La Cueva de las Calaveras is a cavity which extends some 900m into the side of the hill just outside the village of Benidoleig. Its name – the Cave of Skulls – comes from the fact that the remains of twelve people were found deep inside during an expedition in the late 17th century.
The first 400m of the cave can be visited by the public all year round. Once you have passed through the cave opening, you can follow a twisting route and see stalactites, stalagmites, beautiful domes over 20m high as well as evidence of ancient cave dwellers.
It’s a great outing for all the family just a short drive from Xàbia.
The cave is about 20 minutes’ drive from the roundabout at the entrance to Xàbia. There are several options to get to the site but the easiest and quickest is via Pedreguer. As you leave the town towards Alcalalí and Parcent on the CV-720, turn right onto the CV-733 towards Benidoleig; there is a sign confirming the way to the cave. After about five kilometres of twisting through the orange groves and vineyards, you will arrive at the cave. There is limited free parking right outside and an overflow car-park on the opposite side of the road.
Spring / Summer: 09:00 – 20:30
Autumn / Winter: 09:00 – 18:00
Admission Price (2022)
You will need to buy tickets before entering the cave and these can be purchased from the counter inside the souvenir shop. You can also buy a guidebook (available in Spanish, Valencian, English, German, French, Dutch and Portuguese) to learn more about the cave as you explore inside, although there are information boards along the route.
Adults: 3.90 euros
Children: 2.00 euros
Group prices available on request
The cave is thought to have been lived in by humans more than 50,000 years ago. The ceiling above the main entrance is believed to have been blackened by the soot of fires that were lit by these early inhabitants to warn off wild animals. This main entrance was blocked by a landslide for hundreds of years and an alternative entrance (and once thought to be the only entrance) is located up some steps to the right.
Inside the cave, the route has been carefully levelled by concrete and wooden walkways so it’s accessible for much of the way. Along the way, you can see if you can find several shapes which have been identified in the rock walls: a map of Spain, a pirate, a wild boar, a crocodile, a polar bear, Don Quixote, and Sophia Loren’s bust.
There are also fossils of fish, mussels and oysters embedded into the rock which apparently back up the theory that this whole area including the Montgó massif was underwater many millions of years ago.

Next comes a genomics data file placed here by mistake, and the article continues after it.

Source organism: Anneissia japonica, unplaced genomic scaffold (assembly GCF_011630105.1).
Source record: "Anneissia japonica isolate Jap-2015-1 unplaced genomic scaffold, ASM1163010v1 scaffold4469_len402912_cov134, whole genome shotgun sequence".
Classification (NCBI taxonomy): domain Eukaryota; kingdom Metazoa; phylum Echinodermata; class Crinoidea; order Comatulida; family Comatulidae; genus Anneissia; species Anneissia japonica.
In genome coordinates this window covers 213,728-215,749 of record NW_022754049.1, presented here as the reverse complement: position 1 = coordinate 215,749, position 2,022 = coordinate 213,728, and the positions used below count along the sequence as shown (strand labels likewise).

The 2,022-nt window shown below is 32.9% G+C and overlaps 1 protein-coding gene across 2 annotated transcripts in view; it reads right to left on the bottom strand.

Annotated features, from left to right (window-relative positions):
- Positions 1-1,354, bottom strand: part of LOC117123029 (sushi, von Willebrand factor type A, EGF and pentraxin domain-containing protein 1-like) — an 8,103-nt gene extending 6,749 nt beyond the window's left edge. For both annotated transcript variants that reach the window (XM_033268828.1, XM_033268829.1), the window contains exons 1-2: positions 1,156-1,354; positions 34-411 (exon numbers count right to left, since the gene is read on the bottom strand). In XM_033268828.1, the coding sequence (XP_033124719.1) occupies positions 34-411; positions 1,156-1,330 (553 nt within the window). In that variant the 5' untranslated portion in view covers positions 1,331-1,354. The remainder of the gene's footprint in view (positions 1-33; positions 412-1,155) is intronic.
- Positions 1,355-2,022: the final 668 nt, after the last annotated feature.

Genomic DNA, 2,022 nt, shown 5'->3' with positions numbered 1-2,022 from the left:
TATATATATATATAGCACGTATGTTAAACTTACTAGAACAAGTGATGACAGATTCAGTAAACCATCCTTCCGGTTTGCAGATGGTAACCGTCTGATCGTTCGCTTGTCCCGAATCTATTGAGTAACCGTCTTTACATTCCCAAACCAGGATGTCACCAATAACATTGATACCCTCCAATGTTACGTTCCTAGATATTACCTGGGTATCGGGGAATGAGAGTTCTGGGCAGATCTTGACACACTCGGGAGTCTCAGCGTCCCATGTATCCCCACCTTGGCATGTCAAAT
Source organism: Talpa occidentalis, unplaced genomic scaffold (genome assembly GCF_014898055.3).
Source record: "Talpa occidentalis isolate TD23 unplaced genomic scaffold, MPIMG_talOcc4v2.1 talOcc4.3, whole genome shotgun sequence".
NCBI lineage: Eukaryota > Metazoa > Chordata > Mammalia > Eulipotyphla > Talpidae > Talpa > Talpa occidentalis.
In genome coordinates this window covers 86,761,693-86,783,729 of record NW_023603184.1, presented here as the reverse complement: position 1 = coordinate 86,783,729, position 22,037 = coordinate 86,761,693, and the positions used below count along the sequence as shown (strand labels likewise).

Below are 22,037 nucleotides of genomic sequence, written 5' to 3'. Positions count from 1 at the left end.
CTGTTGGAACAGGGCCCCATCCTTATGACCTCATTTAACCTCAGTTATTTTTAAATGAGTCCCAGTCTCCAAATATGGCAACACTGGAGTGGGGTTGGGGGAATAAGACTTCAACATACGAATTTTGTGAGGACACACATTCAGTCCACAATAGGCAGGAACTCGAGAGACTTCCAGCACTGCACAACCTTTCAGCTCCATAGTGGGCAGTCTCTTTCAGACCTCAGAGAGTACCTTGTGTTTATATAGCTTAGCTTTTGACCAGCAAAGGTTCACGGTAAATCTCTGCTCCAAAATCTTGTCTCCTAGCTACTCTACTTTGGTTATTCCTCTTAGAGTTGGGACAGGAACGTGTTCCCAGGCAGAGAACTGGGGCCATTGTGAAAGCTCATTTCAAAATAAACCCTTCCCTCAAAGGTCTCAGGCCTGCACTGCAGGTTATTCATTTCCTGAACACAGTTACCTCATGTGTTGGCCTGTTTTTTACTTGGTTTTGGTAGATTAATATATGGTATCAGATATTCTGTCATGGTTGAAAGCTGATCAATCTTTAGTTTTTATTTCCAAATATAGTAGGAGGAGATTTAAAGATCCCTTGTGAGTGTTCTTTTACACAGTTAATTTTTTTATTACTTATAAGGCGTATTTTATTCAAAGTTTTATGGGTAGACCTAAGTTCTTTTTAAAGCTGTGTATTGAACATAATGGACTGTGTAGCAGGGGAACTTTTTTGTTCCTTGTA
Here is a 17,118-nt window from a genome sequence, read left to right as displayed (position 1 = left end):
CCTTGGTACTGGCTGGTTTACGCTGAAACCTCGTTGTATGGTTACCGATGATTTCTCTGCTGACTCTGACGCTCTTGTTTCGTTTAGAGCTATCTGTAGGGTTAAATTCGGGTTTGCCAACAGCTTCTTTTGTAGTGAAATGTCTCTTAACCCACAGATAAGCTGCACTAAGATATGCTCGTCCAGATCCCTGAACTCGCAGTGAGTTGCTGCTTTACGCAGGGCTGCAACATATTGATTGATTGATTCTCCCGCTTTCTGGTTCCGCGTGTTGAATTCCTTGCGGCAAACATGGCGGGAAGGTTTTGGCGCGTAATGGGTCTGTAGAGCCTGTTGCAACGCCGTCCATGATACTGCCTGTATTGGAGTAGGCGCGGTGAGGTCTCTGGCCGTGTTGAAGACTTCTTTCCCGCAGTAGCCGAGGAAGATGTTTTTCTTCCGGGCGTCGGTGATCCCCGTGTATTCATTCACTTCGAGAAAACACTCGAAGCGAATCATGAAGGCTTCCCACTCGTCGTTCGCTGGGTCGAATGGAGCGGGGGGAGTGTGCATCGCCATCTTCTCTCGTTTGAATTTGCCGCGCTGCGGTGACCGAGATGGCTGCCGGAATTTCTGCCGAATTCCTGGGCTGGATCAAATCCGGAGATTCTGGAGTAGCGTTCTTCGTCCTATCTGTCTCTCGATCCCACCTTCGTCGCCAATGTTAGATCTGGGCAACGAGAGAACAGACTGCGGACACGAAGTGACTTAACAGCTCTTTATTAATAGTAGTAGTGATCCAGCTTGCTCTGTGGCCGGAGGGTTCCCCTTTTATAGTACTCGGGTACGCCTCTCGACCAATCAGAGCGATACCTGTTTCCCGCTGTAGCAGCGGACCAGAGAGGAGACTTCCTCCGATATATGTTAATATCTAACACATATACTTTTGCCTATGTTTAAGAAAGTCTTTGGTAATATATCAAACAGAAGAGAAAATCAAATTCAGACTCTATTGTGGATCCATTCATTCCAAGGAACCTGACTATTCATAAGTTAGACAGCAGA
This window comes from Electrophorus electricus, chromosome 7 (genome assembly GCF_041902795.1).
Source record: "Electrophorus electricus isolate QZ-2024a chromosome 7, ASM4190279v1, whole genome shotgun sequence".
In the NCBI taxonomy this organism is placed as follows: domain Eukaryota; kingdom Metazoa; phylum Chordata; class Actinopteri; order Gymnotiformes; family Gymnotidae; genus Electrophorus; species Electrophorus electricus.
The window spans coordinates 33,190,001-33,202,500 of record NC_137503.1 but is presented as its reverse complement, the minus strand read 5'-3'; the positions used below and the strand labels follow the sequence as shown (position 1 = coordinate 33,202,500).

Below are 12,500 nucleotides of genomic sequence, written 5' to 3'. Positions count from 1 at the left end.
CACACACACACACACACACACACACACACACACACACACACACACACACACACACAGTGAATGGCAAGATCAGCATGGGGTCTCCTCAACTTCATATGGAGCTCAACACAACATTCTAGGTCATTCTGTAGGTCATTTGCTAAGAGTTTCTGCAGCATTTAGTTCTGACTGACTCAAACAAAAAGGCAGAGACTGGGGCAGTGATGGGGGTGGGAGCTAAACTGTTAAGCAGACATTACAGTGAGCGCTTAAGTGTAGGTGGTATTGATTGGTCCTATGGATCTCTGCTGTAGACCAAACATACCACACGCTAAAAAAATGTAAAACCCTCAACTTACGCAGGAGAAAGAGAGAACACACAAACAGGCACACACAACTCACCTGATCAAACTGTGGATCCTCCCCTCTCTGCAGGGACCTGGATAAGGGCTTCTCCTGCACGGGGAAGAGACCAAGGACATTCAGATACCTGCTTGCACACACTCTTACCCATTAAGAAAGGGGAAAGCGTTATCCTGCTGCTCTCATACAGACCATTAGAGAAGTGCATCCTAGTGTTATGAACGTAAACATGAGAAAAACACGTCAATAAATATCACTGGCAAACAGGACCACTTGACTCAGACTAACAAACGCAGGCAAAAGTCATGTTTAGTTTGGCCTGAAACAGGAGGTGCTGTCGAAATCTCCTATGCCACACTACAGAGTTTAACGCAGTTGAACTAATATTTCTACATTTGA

At the end of the 400 metres that is open to the public, there is an iron grill which prevents further progress. Beyond this, there is water, an underground river that feeds several small lakes and provides fresh water for Benidoleig.
The Legend of the Moorish King
There once lived a Moorish king called Ahli Moho, also known as ‘Petracos’, who lived in Castell de Castells. In the face of Christian expansion into his territory, the king sent a scout to find a suitable hiding place nearby and that scout found a cave just outside Benidoleig. At the time, the main entrance was covered by vegetation and couldn’t be seen from the outside. So the king and his 150 strong harem disappeared into the cave and were never seen again. Many years later, when the cave was re-discovered, the explorers found 150 skulls arranged in a circle. However, the king’s treasure and the fabulous jewellery worn by his harem has never been found. The legend also claims that deeper inside the cave, parts of a boat and two more skulls were found, some claiming that they belonged to the king and his faithful servant, who were hoping to escape with the treasure. But nothing has ever been found. Yet.
There is a cafetería which has an open terrace with a play area for children. There is also a picnic zone for those who want to bring their own snacks. A souvenir shop offers all sort of trinkets, including minerals and rocks which have supposedly been extracted from the cave.
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